Larry, We Hardly Knew Ye; Summers Resigns and Questions Loom about His Legacy, His Successor and the Future of Harvard University

By McGinn, Daniel | Newsweek, March 6, 2006 | Go to article overview

Larry, We Hardly Knew Ye; Summers Resigns and Questions Loom about His Legacy, His Successor and the Future of Harvard University


McGinn, Daniel, Newsweek


Byline: Daniel McGinn

At noon last Wednesday, several hundred Harvard students filed into a lecture hall and opened their notebooks. Harvard president Lawrence Summers had announced his resignation less than 24 hours earlier, but the students in Life Sciences 1B had an exam to prepare for. So instead of gossiping, they listened closely as their professor explained how to use statistical techniques like Bayes's Theorem to estimate whether diseases will be passed from one generation to the next. It's a lecture that owes its existence, in part, to their soon-to-be ex-president. Life Sciences 1B is a new course, introduced in September as part of Summers's push to get undergraduates jazzed up about science. Its syllabus draws from cutting-edge topics in biology, chemistry and statistics. "The idea here is to completely change how students are introduced to the life sciences," says Prof. Robert Lue, who oversees the course.

As news of Summers's resignation spread through Cambridge, Mass., and beyond last week, it was greeted by a mixture of emotions: relief, jubilation, anger. For some, the spectacle of a rebellious faculty's toppling their president created new worries that the shifting balance of power could limit the effectiveness of future university presidents. For others, it was a chance to reflect on what Summers had actually accomplished during five years at the helm. And since even academics love a good horse race, it didn't take long for the campus gossip mill to begin buzzing with names of potential replacements.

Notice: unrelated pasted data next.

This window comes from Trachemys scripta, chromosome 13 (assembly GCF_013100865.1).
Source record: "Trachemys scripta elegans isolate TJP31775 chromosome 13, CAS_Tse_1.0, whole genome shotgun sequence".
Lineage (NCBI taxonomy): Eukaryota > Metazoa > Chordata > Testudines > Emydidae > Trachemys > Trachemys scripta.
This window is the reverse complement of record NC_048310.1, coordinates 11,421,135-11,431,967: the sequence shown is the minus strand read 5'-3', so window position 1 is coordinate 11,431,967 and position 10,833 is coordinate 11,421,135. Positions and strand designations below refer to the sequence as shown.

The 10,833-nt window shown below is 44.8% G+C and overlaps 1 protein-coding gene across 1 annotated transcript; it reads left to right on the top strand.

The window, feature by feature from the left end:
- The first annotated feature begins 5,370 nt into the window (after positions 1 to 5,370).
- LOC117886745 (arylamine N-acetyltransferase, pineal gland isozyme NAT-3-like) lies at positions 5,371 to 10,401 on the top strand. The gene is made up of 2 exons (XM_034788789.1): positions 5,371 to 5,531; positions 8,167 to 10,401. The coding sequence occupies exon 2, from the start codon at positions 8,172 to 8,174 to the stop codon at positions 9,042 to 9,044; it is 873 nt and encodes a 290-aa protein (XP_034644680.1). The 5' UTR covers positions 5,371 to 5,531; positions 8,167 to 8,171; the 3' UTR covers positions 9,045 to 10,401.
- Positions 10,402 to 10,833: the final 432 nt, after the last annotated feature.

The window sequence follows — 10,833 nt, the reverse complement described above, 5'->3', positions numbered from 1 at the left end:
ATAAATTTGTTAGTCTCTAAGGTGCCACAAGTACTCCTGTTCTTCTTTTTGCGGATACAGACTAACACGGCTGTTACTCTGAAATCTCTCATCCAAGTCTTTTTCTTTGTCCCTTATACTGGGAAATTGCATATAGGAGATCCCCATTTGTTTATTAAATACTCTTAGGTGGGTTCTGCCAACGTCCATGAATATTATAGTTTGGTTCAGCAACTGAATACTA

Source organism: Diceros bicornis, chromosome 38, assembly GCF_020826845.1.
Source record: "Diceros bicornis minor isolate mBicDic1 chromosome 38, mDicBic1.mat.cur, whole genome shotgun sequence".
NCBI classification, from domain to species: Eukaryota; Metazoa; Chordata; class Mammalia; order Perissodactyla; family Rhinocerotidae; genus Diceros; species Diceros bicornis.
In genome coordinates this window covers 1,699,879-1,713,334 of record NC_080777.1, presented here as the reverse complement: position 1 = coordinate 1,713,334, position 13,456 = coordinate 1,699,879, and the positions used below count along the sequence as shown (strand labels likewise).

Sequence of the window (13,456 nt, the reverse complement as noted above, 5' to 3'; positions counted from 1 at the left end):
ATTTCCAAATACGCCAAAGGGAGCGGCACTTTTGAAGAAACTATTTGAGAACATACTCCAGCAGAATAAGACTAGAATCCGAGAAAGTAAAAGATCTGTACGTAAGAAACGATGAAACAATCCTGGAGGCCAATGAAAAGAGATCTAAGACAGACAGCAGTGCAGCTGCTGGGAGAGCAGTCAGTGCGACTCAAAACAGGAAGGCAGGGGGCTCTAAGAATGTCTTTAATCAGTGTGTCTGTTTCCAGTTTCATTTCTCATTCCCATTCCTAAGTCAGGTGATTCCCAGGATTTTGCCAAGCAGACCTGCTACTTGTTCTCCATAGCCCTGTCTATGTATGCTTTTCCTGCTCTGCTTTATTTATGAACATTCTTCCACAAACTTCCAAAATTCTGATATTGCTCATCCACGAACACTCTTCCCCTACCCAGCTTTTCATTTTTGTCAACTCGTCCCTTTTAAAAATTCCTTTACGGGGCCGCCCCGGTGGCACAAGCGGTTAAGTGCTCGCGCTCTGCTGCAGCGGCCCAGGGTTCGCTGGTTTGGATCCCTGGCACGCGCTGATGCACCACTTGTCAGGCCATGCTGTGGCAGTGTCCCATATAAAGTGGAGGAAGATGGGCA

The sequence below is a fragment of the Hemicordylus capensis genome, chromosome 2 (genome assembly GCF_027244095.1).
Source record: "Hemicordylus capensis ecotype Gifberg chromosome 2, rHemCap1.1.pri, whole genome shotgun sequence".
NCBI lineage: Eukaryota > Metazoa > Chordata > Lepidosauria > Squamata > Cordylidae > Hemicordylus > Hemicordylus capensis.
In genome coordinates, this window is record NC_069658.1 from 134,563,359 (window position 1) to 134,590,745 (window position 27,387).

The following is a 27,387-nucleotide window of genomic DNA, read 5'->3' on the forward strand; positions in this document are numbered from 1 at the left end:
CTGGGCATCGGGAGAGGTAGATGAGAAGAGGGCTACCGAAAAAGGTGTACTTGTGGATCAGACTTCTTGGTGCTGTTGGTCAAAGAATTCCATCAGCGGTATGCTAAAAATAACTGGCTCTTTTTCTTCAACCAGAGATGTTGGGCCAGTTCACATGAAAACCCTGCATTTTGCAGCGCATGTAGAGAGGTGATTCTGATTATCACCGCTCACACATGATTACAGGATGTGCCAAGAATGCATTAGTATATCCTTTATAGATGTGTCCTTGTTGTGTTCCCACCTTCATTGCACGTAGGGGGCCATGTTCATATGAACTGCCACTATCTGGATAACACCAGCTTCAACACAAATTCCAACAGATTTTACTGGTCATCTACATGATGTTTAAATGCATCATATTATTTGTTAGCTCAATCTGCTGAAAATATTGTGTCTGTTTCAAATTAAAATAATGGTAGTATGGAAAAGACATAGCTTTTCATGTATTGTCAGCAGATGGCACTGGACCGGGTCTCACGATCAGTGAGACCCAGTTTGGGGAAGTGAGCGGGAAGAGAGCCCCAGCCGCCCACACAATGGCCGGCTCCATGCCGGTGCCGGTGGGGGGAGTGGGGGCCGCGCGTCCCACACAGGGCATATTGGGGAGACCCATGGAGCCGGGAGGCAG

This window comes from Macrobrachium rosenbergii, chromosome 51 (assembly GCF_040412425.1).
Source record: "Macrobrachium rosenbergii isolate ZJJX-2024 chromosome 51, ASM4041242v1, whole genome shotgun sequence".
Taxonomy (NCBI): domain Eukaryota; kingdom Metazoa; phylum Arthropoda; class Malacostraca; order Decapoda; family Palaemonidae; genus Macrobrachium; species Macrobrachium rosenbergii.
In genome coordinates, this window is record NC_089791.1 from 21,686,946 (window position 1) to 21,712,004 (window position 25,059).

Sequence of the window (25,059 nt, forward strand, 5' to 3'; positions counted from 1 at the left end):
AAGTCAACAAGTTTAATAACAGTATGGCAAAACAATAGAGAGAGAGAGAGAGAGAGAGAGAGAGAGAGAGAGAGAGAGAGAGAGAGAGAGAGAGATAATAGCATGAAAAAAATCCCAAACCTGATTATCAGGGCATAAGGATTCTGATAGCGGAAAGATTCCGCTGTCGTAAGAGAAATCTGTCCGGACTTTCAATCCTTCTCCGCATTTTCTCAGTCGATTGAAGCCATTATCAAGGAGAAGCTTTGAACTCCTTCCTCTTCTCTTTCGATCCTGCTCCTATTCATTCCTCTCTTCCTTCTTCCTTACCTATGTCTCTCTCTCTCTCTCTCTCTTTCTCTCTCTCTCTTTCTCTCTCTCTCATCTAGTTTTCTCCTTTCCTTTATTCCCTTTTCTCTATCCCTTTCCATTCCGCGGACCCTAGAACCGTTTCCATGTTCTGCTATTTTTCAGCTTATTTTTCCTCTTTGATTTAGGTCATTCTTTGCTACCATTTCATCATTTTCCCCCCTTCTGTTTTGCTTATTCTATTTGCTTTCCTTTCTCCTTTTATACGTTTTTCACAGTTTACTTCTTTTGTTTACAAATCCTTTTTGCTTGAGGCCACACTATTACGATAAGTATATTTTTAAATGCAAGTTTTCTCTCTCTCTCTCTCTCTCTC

Summers's missteps have been well chronicled, from his feud with Harvard's African-American studies department to the firestorm created by his suggestion that women may lack the "intrinsic aptitude" to succeed as top scientists. Summers spent much of the last year trying to repair the breach, but the animosity remained. After a key dean resigned in January--pushed, reportedly, by Summers--the faculty lambasted the president at its monthly meeting. Summers's supporters say the latest incident was just an excuse to reignite the controversy. "At the end it felt like a political campaign, where people wake up every day and say, 'Is there anything that the other guy said that we can jump on?' " says Gene Sperling, a Summers confidant and former Clinton economic adviser. With a second no-confidence vote looming, Summers worked the phones and weighed his options. It's not clear whether he'd lost the support of the powerful six-member Corporation that oversees Harvard. But he realized he'd have to mount a strong fight to hold on to his job, and he decided to step down. "Rifts between me and segments of the... faculty make it infeasible for me to advance the agenda of renewal that I see as crucial to Harvard's future," he wrote in his resignation letter.

For students, the biggest impact of the Summers era will come from the eventual results of the curriculum review launched under his watch. Although a few small changes--like the introduction of the new life-science courses--have already been implemented, most await faculty votes. …

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